These eagles also work to educate people on a daily basis, giving them an up-close view of their size and fierce stare. People often walk away with a greater appreciation of the birds as well as an awareness of how they can have a positive impact on wildlife in the future.
The largest living structure on Earth is made up of animals that individually is no bigger than half an inch. Coral reefs are made up of many different types of corals, each coral has hundreds or thousands of individual animals called a coral polyp. These polyps live as colonies, clustering in groups, and secreting a hard calcium carbonate skeleton around their bodies. Coral reefs have often been called “rainforests of the sea” because they are made up of, and house, so many different animals. In fact, coral reefs provide homes for one quarter of all life in the oceans.
These reefs are as fragile as they are diverse and are disappearing at an alarming rate. It is estimated that 10% of the Earth’s coral reefs are dead, and another 60% are at risk. Current threats to coral reefs include: coral mining, runoff pollution, climate change, ocean acidification, and even sunscreen.
The Akron Zoo has a living coral reef on exhibit. This is a great place to see corals first hand and learn how even in Ohio, we can protect reefs. Staff from the Akron Zoo are working with staff from the Florida Aquarium to help increase staghorn coral populations. They are working to help ensure good genetic diversity within the population and helping to conserve reefs for the future.
White-winged Wood Duck
This medium sized duck is found in northeast India and Bangladesh eastward to Indonesia. They live in dark, dense tropical evergreen forests, near rivers and swamps and tend to be sedentary, not migrating, but will move to find available water. This species is considered endangered due to a sharp decline in numbers, only about 800 as of 2002.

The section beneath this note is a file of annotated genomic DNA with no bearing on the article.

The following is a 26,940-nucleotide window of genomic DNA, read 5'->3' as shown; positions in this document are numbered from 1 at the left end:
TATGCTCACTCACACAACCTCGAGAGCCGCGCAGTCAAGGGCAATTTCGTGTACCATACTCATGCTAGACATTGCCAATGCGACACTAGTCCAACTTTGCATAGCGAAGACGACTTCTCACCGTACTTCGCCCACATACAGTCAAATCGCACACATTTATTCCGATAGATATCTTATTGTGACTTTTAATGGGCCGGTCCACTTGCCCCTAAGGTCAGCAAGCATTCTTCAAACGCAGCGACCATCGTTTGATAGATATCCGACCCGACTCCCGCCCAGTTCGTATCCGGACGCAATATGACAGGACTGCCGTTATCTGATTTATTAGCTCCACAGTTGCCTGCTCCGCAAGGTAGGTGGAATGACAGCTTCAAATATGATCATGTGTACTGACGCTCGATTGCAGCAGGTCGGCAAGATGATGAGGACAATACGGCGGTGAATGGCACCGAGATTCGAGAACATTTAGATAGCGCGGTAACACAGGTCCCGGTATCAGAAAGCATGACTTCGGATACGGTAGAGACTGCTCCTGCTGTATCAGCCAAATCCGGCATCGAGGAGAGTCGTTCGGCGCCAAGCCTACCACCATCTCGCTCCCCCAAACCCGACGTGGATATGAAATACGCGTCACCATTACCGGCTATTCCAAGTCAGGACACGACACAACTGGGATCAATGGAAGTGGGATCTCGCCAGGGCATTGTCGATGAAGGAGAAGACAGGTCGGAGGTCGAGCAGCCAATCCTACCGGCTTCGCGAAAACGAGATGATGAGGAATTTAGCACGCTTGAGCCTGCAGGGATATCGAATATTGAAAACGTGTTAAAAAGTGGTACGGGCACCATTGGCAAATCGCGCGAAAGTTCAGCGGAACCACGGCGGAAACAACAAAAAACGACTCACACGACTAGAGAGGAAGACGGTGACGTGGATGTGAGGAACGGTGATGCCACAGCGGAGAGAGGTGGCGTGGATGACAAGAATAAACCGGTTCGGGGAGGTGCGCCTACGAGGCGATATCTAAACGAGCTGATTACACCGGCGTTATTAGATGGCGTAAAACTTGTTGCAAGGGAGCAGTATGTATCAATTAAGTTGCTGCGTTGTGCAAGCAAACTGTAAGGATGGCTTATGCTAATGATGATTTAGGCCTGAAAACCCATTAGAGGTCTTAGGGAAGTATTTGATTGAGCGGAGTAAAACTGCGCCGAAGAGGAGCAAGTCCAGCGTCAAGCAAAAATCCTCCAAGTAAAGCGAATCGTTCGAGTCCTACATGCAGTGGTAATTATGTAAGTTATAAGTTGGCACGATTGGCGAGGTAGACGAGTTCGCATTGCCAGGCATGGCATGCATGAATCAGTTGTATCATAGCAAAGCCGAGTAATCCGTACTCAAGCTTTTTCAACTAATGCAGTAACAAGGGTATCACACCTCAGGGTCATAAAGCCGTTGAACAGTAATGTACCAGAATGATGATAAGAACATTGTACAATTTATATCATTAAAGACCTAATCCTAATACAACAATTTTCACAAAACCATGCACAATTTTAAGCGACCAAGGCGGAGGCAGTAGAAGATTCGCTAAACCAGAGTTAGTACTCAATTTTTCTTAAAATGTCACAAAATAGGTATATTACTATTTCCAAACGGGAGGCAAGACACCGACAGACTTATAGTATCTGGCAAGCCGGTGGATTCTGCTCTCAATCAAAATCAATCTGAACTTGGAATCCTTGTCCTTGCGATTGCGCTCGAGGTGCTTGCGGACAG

The biggest issue facing this duck is environmental fragmentation. The widespread deforestation, degradation and disturbance of river habitats, collection of eggs and chicks for food or pets, hydro-power development and poor forest management have resulted in small fragments of forests. This results in poor genetic diversity among the ducks, causing increase of genetic diseases and weaker genetic populations. The Akron Zoo participates in the Species Survival Plan with white-winged wood ducks. We currently have a breeding pair at the zoo as well as some that are part of a breeding project at Hiram College in Hiram, Ohio. Working with partners helps to ensure the success of increasing the numbers of this critically endangered species.
North American River Otters
Once common throughout most of North America, with the exception of the frozen Arctic and the southwest, the North American river otter was extirpated (locally extinct) from Ohio by the early 1900's. The primary causes for this disappearance were due to unregulated trapping and habitat destruction. Although the decline was due to human impact, humans worked together to save the river otter.
In the 1980's, the Ohio Department of Natural Resources began a project of restoring water systems and relocating river otters into these habitats. Since 1993, the river otter population has steadily increased in Ohio with recent estimates numbering approximately 8,000 individuals. Their distribution has increased to cover 67 counties throughout Ohio.
At the Akron Zoo, we have two North American river otters. You can watch them playing, swimming and napping in their exhibit. They are part of the Species Survival Plan and will one day add to the number of river otters found in zoos. Learning more about how best to care for river otters at the zoo, we can also learn how to manage their wild homes as well.